Before considering any cloud backup provider, you need to know how much the service is worth to you. How much money would you lose if your server crashed and all the data it stored was irretrievable? Compare that amount with the cost of a provider's service, which could be charged by storage tiers, per gigabyte, or on a flat-fee unlimited plan.

When asking about the price of cloud backups, make sure to clarify any service limitations or restrictions. For example, how quickly can your storage capacity be upgraded? Is it possible to run out of storage? These are not things you want to discover in the middle of hurricane season.

Clarify data recovery timelines

Although storage availability is important, how quickly backups can be created and restored is also an essential factor. Ask providers how often backups will be created (e.g., hourly, daily, weekly), and how long it will take to restore them (e.g., hours, days, etc.). If those timelines are too long, it may be time to look for a better provider.

The most important thing is to know your needs before meeting with a potential provider. Let them know your business needs, budget, and recovery timelines. Our solutions and pricing are flexible and customized to your needs so you're not stuck in a cookie-cutter plan.

Give us a call to find out more about cloud backup service and other dynamic ways to protect your data.

Gearing up for phishing scams in tax season

Paying and filing taxes is already annoying without the threat of refund fraud or identity theft. But phishing schemes, especially during tax season, have become so widespread that you’ve probably already received spoofed emails or calls during the last few years. To maintain the security of your business, you and your employees need to be extra cautious with the emails you receive at tax time.

Phishing baits to watch out for

Phishing attacks often consist of fabricated or compromised emails sent to finance/payroll or human resources employees that are made to look like they're from an executive in your company. The message might contain a request to forward employee records, including their W-2 forms, but that’s not all...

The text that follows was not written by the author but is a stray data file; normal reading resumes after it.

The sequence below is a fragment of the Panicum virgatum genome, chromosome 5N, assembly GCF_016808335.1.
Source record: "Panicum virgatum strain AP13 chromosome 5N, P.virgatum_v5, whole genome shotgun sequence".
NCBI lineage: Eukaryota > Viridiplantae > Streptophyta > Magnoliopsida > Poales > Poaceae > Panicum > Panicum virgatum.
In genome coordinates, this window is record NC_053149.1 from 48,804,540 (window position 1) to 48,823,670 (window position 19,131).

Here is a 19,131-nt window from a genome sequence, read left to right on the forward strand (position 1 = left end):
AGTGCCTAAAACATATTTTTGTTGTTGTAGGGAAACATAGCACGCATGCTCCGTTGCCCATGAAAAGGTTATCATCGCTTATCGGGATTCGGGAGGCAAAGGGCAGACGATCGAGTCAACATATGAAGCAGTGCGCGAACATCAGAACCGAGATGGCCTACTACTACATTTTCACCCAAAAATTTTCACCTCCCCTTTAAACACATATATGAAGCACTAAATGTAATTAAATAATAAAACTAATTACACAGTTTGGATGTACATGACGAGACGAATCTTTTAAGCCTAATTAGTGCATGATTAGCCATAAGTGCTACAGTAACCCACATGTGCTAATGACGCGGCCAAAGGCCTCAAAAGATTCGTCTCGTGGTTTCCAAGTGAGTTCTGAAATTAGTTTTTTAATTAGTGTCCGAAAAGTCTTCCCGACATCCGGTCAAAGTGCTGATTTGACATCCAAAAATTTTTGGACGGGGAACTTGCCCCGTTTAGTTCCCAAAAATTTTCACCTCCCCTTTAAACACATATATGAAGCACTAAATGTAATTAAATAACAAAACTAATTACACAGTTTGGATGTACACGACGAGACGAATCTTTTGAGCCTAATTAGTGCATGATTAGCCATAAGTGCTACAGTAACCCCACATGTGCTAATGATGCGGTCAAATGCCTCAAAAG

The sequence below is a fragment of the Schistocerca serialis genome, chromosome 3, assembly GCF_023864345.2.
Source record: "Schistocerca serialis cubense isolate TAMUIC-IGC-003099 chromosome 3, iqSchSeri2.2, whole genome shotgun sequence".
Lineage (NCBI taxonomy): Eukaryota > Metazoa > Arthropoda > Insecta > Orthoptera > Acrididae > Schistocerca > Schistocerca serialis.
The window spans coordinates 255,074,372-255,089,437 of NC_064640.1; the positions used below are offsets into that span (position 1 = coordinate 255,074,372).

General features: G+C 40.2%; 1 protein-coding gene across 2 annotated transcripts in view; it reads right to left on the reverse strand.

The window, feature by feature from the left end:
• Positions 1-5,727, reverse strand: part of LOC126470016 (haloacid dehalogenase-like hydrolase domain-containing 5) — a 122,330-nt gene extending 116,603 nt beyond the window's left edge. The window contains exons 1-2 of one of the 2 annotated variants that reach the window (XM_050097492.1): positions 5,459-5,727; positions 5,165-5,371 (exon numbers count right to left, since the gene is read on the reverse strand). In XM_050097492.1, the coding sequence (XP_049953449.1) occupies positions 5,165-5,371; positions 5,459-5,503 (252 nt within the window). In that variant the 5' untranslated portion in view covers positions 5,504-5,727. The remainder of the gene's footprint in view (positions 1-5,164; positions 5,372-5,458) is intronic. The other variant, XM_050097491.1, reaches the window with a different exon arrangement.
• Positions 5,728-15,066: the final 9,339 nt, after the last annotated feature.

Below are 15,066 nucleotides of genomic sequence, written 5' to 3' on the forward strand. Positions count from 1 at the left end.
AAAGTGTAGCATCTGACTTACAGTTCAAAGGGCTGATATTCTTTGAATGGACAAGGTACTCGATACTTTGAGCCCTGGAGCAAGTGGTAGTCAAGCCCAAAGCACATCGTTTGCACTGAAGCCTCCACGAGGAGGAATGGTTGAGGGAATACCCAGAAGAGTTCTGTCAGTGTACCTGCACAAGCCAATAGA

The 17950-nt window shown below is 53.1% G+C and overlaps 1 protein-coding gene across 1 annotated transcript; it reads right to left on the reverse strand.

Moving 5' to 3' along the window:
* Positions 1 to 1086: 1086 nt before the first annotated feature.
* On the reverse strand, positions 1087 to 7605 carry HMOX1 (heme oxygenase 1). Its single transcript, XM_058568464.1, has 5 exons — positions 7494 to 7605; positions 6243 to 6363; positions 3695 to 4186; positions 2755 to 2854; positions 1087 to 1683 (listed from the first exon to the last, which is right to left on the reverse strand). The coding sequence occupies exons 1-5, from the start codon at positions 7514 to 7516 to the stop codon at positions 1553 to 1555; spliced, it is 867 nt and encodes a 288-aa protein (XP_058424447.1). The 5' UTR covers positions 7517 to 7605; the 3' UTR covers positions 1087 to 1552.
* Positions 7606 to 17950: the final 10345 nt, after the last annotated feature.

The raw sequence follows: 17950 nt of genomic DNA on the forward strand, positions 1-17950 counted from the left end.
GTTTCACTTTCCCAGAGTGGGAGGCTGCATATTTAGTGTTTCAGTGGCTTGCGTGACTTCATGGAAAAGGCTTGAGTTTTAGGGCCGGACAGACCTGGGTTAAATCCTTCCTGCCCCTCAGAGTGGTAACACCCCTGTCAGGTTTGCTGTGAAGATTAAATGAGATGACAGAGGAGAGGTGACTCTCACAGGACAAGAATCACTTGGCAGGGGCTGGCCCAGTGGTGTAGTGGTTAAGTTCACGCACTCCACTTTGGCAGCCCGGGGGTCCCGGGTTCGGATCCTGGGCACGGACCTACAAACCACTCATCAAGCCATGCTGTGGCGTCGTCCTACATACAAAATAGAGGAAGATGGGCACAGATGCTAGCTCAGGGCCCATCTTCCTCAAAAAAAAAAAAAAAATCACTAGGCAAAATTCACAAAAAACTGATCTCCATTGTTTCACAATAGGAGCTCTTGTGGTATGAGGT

Another common scheme, which doesn’t only happen during tax season, involves getting a call from a person declaring to be an IRS employee. And no, caller IDs won’t save you because they can forge that, too. The phisher will inform you that you owe them cash from back taxes and they will threaten legal action if you don’t pay via credit card at that instant.

Always remember, the IRS will never contact you on the phone to let you know that you owe them money. And they certainly won’t threaten you or demand payment over the phone. If they really need to notify you of such matters, they’ll use the postal service and will give you a chance to discuss payment terms.

Standard protection protocols

Don’t worry, the usual security measures against these phishing scams are pretty easy to integrate into your business. Begin by developing a policy that bans the request of private details through email. If an employee ever requires such info, they should get in touch with the person directly, follow your established protocols for the transfer of sensitive information, and minimize the number of people involved in the transaction.

Taking security a step further

Data loss prevention (DLP) systems are also valuable weapons against these types of phishing attacks. They evaluate traffic going in and out of your company, such as web usage, emails and instant messages, and virtually anything sent on your network. DLP systems can filter out private details, including Social Security numbers, and stop them from being sent out.

But beware, DLP systems come with a minor drawback, as they can also block legitimate traffic, like when your accounting department sends tax info to your CPA. Fortunately, an MSP like us can properly segregate the good and the bad traffic to avoid confusing and/or frustrating your employees.

Phishing schemes may be a normal occurrence during tax season, but that doesn’t mean you can’t do anything about it. Don’t let the vulnerabilities in your business, particularly the human element, fall prey to cybercriminals. Send us a message right away and we’ll conduct an assessment of the security of your business, as well as design a risk management plan to help counter future complications.